Similarly, the VOC profiles of raw milks and retail milks were analysed in Chapter 3 and Chapter 6. By using proton transfer reaction quadrupole mass spectrometry (PTR-(Quad)MS) and proton transfer reaction time of flight mass spectrometry (PTR-(ToF)MS), the characteristics of different milks in winter and summer were investigated. Similar to the results of FA analysis, the grazing management had a greater impact on VOC profiles than the type of silages. This is not only due to the VOCs resulting from the feedstuff consumed by the cows, but relates also to the FA composition of the milks. Moreover, the characteristics of the VOC profiles of retail milks were investigated as well, which revealed that the differences between milks from organic and other production systems in summer and winter could still be observed.

    In general, pasture milk was closer to conventional milk in winter and closer to organic milk in summer, in terms of its FA profile and VOC profile, whereas the differences between organic milk and conventional milk were significant both in summer and winter.

    Subsequently, different analysis approaches were compared for various stakeholders. PTR-(ToF)/(Quad)MS and GC told the differences between organic milk and milks from other production system (including conventional and pasture systems). They provide options for the authorities to confirm the authenticity of organic milk. Fourier transform near-infrared spectroscopy (FT-NIR) and micro near infrared spectroscopy (Micro-NIR) could distinguish organic milk from conventional retail milk but not from pasture milk. They can provide a first, on site check of the identity of organic milk. The novel handheld near-infrared spectroscopy, SCIO, can be easily operated by consumers and generate some relevant information of the products.

    The results of this study could contribute to the authenticity of organic milk and help protect the rights of stakeholders.

    Prevalence of milk fraud in the Chinese market and its relationship with fraud vulnerabilities in the chain
    Yang, Yuzheng ; Zhang, Liebing ; Hettinga, Kasper A. ; Erasmus, Sara W. ; Ruth, Saskia M. Van - \ 2020
    Foods 9 (2020)6. - ISSN 2304-8158
    China - Fourier transform-infrared spectroscopy - Fraud vulnerability - Milk adulteration - Milk composition - One-class classifications

    This study aimed to assess the prevalence of ultra-high-temperature (UHT) processed milk samples suspected of being adulterated on the Chinese market and, subsequently, relate their geographical origin to the earlier determined fraud vulnerability. A total of 52 UHT milk samples purchased from the Chinese market were measured to detect possible anomalies. The milk compositional features were determined by standardized Fourier transform-infrared spectroscopy, and the detection limits for common milk adulterations were investigated. The results showed that twelve of the analysed milk samples (23%) were suspected of having quality or fraud-related issues, while one sample of these was highly suspected of being adulterated (diluted with water). Proportionally, more suspected samples were determined among milks produced in the Central- Northern and Eastern areas of China than in those from the North-Western and North-Eastern areas, while those from the South were in between. Combining the earlier collected results on fraud vulnerability in the Chinese milk chains, it appears that increased fraud prevalence relates to poorer business relationships and lack of adequate managerial controls. Since very few opportunities and motivations differ consistently across high and low-prevalence areas, primarily the improvement of control measures can help to mitigate food fraud in the Chinese milk supply chains.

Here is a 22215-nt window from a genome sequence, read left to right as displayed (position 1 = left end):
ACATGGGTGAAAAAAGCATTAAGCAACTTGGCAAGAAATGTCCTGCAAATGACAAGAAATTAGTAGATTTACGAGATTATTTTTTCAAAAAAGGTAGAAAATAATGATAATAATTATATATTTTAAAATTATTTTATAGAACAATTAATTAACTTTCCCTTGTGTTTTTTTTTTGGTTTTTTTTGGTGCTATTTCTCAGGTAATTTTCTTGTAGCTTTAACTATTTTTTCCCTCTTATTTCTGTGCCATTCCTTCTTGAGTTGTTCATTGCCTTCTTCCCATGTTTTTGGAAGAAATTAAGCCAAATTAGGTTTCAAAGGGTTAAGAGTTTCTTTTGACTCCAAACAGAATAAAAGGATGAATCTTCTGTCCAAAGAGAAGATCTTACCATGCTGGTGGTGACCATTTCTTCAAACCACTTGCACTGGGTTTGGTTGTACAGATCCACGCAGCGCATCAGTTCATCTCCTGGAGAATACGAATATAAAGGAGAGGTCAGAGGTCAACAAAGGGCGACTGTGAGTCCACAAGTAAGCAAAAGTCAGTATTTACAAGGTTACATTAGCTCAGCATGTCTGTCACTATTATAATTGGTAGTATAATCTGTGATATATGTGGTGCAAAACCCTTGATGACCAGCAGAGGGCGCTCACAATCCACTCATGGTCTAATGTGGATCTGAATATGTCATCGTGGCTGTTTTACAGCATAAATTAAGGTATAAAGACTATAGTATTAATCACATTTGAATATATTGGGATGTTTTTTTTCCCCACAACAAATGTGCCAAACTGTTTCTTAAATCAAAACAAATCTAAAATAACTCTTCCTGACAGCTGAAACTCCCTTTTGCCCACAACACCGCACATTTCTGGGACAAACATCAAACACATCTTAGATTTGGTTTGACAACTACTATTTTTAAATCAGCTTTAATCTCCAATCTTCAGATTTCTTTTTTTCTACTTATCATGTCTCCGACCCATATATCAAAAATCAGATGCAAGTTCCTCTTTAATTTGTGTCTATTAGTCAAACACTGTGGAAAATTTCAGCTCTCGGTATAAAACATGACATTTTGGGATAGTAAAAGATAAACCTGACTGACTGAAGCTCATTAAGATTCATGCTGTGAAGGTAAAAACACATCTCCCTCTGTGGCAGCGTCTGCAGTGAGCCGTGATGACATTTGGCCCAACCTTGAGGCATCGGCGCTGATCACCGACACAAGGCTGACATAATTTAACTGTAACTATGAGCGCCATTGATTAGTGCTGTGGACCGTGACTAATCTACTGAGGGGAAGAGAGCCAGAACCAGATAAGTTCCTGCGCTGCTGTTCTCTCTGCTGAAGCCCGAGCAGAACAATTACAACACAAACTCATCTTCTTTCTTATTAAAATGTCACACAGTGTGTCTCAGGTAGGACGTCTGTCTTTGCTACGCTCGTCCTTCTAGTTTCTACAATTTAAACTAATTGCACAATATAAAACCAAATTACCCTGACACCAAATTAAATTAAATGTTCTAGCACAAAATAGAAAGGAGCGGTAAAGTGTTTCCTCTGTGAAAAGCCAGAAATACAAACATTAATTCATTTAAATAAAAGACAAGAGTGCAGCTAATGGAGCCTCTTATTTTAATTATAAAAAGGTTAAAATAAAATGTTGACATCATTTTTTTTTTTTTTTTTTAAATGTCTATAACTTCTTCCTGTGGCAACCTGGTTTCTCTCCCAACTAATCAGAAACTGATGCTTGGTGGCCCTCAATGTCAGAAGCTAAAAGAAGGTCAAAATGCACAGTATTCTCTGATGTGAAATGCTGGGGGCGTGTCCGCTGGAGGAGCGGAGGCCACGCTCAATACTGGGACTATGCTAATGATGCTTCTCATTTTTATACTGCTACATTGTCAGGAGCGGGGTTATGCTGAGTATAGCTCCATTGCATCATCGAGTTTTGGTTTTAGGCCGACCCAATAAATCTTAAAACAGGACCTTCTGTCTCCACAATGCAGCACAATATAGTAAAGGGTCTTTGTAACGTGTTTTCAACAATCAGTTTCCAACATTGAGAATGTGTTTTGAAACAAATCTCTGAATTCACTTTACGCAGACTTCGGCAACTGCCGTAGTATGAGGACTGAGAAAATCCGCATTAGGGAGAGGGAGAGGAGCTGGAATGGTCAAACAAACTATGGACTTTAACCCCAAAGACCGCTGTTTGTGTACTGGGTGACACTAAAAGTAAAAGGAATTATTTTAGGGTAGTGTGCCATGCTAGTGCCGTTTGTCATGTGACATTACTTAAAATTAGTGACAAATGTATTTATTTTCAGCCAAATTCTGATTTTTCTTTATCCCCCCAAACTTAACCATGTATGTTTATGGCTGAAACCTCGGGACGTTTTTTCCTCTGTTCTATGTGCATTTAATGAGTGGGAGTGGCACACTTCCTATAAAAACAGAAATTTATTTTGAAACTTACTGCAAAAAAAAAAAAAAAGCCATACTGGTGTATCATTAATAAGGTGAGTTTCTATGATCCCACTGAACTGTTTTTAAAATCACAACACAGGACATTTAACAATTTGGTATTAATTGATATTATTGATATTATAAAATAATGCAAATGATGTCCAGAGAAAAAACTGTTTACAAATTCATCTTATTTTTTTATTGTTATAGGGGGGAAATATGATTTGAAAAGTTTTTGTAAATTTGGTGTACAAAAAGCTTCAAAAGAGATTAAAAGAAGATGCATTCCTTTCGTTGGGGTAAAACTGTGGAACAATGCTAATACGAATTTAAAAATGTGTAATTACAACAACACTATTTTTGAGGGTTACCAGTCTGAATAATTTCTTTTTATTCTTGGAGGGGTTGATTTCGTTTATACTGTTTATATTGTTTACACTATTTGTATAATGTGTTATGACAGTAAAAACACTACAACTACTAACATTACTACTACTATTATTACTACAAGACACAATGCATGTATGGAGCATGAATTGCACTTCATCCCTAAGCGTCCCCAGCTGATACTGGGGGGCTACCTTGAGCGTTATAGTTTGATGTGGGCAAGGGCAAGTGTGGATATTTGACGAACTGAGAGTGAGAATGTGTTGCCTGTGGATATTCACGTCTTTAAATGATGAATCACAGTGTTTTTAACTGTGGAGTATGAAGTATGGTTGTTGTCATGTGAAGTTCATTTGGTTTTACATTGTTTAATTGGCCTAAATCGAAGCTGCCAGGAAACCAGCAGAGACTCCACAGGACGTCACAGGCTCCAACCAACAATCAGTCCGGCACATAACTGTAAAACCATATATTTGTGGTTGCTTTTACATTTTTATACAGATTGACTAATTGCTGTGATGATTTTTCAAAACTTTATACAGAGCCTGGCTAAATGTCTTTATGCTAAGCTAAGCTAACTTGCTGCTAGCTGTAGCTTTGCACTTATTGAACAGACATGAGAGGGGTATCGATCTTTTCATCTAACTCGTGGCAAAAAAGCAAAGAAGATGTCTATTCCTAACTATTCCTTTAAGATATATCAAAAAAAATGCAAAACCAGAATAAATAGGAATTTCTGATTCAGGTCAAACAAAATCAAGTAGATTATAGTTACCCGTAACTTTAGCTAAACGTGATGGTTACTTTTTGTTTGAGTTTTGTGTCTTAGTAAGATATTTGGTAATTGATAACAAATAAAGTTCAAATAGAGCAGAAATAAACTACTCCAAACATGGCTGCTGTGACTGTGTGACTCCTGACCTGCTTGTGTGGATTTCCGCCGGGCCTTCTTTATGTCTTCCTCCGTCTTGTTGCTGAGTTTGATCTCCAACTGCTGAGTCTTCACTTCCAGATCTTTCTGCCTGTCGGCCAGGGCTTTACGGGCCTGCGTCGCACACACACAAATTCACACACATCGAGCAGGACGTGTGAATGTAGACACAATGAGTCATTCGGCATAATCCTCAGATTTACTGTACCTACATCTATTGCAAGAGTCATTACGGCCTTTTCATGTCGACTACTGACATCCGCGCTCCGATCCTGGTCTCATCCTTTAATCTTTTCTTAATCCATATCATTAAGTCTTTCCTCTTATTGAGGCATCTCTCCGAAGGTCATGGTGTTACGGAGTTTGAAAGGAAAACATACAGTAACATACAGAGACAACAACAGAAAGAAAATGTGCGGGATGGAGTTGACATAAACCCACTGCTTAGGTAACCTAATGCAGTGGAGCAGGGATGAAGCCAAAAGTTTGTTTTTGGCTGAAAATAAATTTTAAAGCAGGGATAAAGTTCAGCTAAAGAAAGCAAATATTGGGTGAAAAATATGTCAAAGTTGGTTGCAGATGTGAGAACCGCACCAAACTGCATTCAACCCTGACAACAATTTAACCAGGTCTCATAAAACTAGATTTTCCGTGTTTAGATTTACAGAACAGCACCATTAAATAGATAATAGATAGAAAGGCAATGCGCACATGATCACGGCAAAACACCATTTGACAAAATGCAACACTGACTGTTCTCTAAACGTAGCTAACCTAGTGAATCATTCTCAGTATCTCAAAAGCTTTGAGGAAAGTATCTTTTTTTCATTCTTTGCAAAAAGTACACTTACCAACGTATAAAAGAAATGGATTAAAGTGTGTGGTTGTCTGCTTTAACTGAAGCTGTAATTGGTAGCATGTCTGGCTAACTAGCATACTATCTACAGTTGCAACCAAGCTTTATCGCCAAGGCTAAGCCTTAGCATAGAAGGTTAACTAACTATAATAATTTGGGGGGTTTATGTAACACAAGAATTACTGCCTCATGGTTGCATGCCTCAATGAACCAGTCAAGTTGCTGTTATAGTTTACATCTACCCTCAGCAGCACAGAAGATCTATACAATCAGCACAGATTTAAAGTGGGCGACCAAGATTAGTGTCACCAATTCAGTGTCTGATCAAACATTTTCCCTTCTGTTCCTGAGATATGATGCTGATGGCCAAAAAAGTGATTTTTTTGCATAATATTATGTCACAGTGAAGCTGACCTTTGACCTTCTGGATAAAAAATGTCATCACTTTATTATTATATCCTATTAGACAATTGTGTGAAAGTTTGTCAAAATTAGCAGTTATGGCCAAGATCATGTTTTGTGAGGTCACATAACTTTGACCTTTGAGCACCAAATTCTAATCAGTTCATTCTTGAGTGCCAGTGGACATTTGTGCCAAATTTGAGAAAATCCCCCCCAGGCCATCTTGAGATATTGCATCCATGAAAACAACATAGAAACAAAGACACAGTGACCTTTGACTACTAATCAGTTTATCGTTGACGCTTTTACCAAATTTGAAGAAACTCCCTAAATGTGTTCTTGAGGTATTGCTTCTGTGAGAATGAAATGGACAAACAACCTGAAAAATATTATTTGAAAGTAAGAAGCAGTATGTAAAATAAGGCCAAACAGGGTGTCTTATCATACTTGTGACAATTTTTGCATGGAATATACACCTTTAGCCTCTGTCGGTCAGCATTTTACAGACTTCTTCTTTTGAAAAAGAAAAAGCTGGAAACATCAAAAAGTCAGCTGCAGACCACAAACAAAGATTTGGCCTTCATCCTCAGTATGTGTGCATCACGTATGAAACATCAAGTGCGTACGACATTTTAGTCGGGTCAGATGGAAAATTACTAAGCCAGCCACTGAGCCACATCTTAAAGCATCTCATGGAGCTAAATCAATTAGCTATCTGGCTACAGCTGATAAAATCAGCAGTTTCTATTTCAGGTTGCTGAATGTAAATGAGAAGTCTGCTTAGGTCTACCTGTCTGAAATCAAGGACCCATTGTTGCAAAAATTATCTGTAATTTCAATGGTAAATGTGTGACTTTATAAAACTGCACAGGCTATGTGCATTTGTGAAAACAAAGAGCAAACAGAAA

Variability in immune-active human milk components
    Elwakiel, Mohèb - \ 2020
    Wageningen University. Promotor(en): H.A. Schols; K.A. Hettinga. - Wageningen : Wageningen University - ISBN 9789463953443 - 166

    Human milk contains, among others, a range of biofunctional components, like serum proteins and human milk oligosaccharides (HMOs). This PhD thesis provides information on the variability in serum proteins, serum protein N-glycans and HMOs in milk of individual mothers during lactation, and offers insights on the degradation of proteins using a newly developed infant (0–3 months) in vitro digestion model.